How much Lacy and Clarice in this episode? Zero. Zero much. No Nestor, shirt-wearing or otherwise. No Philo, dancing or otherwise. One scene of Amanda, where she's giving Daniel a pep talk. One scene of Zoë, which we'll discuss in a sec. So what happened in this episode? Lots of special effects, mostly, and Adamas mourning/turning awesome, the resolution of the "Willie Is Led Astray" arc, and Daniel pulling yet another clutch move.
Tamara has spent however long wandering around the Matrix looking for a way out of there, and rumor brings her eventually to this totally intense old lady-mobster who loves Russian Roulette and playing New Cap City, which is essentially GTA crossed with a cartoon FDR world. She and her cute young helper guy use Tamara's inability to die to win cash in the game, but after a heist goes wrong and Tamara learns that she can control the Matrix with her magical brain, she sort of stops doing what people tell her and becomes way awesome instead.
After Joe finally finds out about Willie's new Thug Life -- and sees his dear little son brain some guy's face in with a huge rock for acting racist -- he pull it together long enough to give Tamara and Shannon their funeral, and thus their family the closure that they need. There's a really beautiful Tauron ceremony involving tattoos. But since it's Joe Adama, who will never once get a break, that scab is immediately yanked once again by Tamara's gamer BF, who shows up at the house ranting about how Tamara needs help and then runs off the second Joe explains to him the obvious truth, that she's dead.
Meanwhile, Daniel is in huge trouble with the board for his stunt on Sarno, but after a rallying convo with Amanda, ends up with a whole new business plan: Instead of manufacturing holobands for entertainment, why not create a slave race of Cylons that will do your total bidding and never get tired? What begins as an adorable father/daughter act becomes just incredibly sad when Daniel orders Zoë to rip her own arm off. Yeah, I can't imagine how doing shit like that for grins would ever lead to the total apocalypse.
It's a school day but Willie's playing on his computer in the morning when Sam arrives at the Adama house, calling his "Khairei." He jerks the headphone out of Willie's ear; Joseph is asleep on the couch in his robe, having fully gone there. I don't think I've ever seen a show or movie where the dad goes into full-on couch depression like this, have you? Nancy Botwin, and Jessica Lange in Men Don't Leave, but never the dad. It's terrifying either way, trust me, but this seems more terrifying because it's so unusual. Joe tries to pull it together and take Willie to school, but he's in no shape and Willie doesn't need any of his mess anyway, because nobody but Joe thinks Sam is actually going to take him to school instead of into the movie Goodfellas.
Things right under your nose. I was so in Joe's space the first time I saw this episode that I honestly heard Willie the same way he did: "I'd prefer if Sam took me to school" meant just that at first, and not the opposite. So Joe's going to feel like a totally bad parent when Sam leaves, but then he's going to find out where Sam's taken his kid, and then try to fit them both into a stupid fishing fantasy to get back to when things were normal, and in all of these cases he's just climbing right in the casket with Shannon and Tamara, because that's what we do. And when he leaves Sam's going to try to remind Joe to be a man, to be a Tauron man and all that implies including fatherhood, and Joe is going to laugh and say that he's just a Caprican, like Sam said, which means that he is weak and not a man at all. And through all this, Joe's so ashamed he can't even get mad.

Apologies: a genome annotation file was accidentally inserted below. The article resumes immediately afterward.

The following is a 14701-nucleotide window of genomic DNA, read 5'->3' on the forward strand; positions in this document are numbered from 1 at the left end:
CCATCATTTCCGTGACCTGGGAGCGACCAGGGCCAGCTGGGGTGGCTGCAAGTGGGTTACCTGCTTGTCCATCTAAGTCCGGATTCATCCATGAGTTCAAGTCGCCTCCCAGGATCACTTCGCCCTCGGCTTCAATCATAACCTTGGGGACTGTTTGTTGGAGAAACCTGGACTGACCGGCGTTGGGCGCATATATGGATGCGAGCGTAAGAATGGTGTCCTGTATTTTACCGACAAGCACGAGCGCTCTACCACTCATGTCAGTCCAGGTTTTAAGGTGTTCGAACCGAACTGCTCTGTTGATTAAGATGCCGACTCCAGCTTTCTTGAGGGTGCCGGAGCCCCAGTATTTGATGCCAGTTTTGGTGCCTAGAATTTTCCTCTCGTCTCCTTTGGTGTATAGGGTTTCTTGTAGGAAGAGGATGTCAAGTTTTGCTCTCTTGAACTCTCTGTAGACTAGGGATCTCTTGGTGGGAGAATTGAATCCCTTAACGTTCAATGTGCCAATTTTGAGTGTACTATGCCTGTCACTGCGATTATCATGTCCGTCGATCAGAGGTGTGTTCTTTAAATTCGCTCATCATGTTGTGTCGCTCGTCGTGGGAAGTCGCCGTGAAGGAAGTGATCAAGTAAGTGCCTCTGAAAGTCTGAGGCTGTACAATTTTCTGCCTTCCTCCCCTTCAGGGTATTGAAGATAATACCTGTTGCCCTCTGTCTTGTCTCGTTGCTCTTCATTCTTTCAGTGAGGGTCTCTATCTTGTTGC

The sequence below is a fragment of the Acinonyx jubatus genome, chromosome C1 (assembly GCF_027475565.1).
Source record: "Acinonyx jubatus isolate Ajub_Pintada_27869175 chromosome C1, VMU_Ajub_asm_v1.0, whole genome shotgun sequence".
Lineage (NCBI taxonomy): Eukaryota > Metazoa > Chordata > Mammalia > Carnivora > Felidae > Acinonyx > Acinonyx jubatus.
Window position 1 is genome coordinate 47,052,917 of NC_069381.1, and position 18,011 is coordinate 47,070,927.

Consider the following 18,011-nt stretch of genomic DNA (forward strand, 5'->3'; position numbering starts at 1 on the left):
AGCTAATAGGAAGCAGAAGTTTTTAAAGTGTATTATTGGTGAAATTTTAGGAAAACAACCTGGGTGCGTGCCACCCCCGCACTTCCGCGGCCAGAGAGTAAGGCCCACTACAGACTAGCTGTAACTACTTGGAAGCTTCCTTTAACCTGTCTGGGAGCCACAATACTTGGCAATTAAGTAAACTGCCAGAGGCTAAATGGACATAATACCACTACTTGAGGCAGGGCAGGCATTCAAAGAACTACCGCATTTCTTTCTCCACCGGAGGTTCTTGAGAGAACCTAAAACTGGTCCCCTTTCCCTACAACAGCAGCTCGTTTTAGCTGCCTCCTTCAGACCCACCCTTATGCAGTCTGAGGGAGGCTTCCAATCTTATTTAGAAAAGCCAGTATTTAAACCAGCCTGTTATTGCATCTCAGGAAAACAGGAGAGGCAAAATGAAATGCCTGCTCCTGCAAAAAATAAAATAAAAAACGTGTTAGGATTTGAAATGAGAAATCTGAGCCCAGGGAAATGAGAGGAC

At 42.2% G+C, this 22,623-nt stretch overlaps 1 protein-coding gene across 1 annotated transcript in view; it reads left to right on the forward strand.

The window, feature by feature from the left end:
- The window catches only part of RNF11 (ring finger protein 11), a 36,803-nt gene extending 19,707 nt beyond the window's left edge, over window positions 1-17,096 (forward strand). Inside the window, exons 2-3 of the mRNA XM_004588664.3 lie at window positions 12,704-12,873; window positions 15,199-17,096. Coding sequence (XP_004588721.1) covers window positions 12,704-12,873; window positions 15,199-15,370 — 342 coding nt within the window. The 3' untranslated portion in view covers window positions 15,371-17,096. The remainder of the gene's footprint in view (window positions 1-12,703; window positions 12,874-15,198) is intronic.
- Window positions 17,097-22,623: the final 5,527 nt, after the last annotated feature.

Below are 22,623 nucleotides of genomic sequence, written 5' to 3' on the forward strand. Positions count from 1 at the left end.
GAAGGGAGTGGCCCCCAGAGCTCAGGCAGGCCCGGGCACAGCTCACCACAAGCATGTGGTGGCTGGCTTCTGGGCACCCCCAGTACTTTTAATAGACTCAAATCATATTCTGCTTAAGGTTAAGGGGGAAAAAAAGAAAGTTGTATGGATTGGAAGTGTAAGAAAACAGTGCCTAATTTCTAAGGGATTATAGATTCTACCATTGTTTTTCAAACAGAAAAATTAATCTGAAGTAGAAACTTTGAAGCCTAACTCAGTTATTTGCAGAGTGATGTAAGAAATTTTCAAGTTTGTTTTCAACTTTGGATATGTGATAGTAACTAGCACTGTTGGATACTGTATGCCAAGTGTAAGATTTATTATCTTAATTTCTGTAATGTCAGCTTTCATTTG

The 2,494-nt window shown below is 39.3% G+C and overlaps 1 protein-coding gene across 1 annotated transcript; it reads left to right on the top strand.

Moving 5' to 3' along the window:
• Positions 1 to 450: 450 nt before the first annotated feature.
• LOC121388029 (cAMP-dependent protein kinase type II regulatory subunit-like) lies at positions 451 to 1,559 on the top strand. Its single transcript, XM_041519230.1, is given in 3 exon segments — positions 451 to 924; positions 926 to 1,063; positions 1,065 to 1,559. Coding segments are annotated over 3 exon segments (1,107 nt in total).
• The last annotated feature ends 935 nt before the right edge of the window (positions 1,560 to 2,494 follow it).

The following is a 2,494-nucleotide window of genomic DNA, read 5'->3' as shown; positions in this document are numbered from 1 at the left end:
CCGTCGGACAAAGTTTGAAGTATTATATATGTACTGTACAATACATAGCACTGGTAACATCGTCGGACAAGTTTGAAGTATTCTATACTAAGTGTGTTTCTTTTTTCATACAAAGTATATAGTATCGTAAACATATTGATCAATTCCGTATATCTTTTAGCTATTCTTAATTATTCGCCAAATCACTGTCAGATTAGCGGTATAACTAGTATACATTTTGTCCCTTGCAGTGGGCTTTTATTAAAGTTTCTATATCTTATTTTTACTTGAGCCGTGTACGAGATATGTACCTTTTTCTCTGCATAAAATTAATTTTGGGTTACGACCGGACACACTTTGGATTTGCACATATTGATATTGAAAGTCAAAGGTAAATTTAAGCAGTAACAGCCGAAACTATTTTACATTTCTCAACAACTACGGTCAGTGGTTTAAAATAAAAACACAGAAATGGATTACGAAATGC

"...First, you be a father. And when you can manage that, maybe I'll introduce you to your son." But that's not the most important thing he says; the most important thing he says is the last thing he says: "Wake up, brother." It's a theme, but it's a song too. A poem by one of my favorites, and who in fifty years will be one of Willie's favorites too:
There is another sky,
Ever serene and fair,
And there is another sunshine,
Though it be darkness there;
Never mind faded forests, Austin,
Never mind silent fields --
Here is a little forest,
Whose leaf is ever green;
Here is a brighter garden,
Where not a frost has been;
In its unfading flowers
I hear the bright bee hum:
Prithee, my brother,
Into my garden come!
When we lose someone, the Tauron ritual reminds us, we go with them into the Underworld. The job -- which we have to do, in their honor -- becomes finding our way home again. That's what Orpheus & Eurydice is about. (Orpheus is about a lot of stuff, but that particular story is about this.) So on one level you have Sam beckoning to his brother, to come back to the "brighter garden." But you also have Tamara, whose violence is echoed in her brother here, sending messages from the Underworld. And in every case, the message is the same: "Wake up." Grief and fear are a dream from which you can eventually wake, if you stay strong.